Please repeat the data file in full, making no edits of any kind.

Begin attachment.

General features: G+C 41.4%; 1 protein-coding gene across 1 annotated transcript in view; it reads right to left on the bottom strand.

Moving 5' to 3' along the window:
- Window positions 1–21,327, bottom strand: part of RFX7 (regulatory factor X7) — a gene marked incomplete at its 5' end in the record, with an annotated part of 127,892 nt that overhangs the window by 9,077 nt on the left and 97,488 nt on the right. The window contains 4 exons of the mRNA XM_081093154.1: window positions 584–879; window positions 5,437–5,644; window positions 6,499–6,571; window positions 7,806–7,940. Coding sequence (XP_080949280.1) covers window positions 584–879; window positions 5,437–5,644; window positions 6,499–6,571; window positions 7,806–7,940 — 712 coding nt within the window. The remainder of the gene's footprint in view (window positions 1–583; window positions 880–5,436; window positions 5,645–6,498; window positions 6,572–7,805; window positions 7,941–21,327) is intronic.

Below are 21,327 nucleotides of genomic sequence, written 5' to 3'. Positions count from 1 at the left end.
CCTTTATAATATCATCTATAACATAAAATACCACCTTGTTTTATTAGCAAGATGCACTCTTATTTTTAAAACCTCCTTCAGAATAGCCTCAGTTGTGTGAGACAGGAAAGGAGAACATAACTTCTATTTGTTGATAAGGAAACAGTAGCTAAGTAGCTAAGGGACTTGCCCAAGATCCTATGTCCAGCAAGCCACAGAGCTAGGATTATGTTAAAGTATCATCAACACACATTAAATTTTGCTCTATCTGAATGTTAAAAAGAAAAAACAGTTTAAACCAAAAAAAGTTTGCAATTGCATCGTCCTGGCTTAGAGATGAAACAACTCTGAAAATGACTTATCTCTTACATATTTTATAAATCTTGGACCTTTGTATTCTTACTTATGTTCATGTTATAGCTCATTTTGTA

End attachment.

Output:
General features: G+C 41.4%; 1 protein-coding gene across 1 annotated transcript in view; it reads right to left on the bottom strand.

Moving 5' to 3' along the window:
- Window positions 1–21,327, bottom strand: part of RFX7 (regulatory factor X7) — a gene marked incomplete at its 5' end in the record, with an annotated part of 127,892 nt that overhangs the window by 9,077 nt on the left and 97,488 nt on the right. The window contains 4 exons of the mRNA XM_081093154.1: window positions 584–879; window positions 5,437–5,644; window positions 6,499–6,571; window positions 7,806–7,940. Coding sequence (XP_080949280.1) covers window positions 584–879; window positions 5,437–5,644; window positions 6,499–6,571; window positions 7,806–7,940 — 712 coding nt within the window. The remainder of the gene's footprint in view (window positions 1–583; window positions 880–5,436; window positions 5,645–6,498; window positions 6,572–7,805; window positions 7,941–21,327) is intronic.

Below are 21,327 nucleotides of genomic sequence, written 5' to 3'. Positions count from 1 at the left end.
CCTTTATAATATCATCTATAACATAAAATACCACCTTGTTTTATTAGCAAGATGCACTCTTATTTTTAAAACCTCCTTCAGAATAGCCTCAGTTGTGTGAGACAGGAAAGGAGAACATAACTTCTATTTGTTGATAAGGAAACAGTAGCTAAGTAGCTAAGGGACTTGCCCAAGATCCTATGTCCAGCAAGCCACAGAGCTAGGATTATGTTAAAGTATCATCAACACACATTAAATTTTGCTCTATCTGAATGTTAAAAAGAAAAAACAGTTTAAACCAAAAAAAGTTTGCAATTGCATCGTCCTGGCTTAGAGATGAAACAACTCTGAAAATGACTTATCTCTTACATATTTTATAAATCTTGGACCTTTGTATTCTTACTTATGTTCATGTTATAGCTCATTTTGTA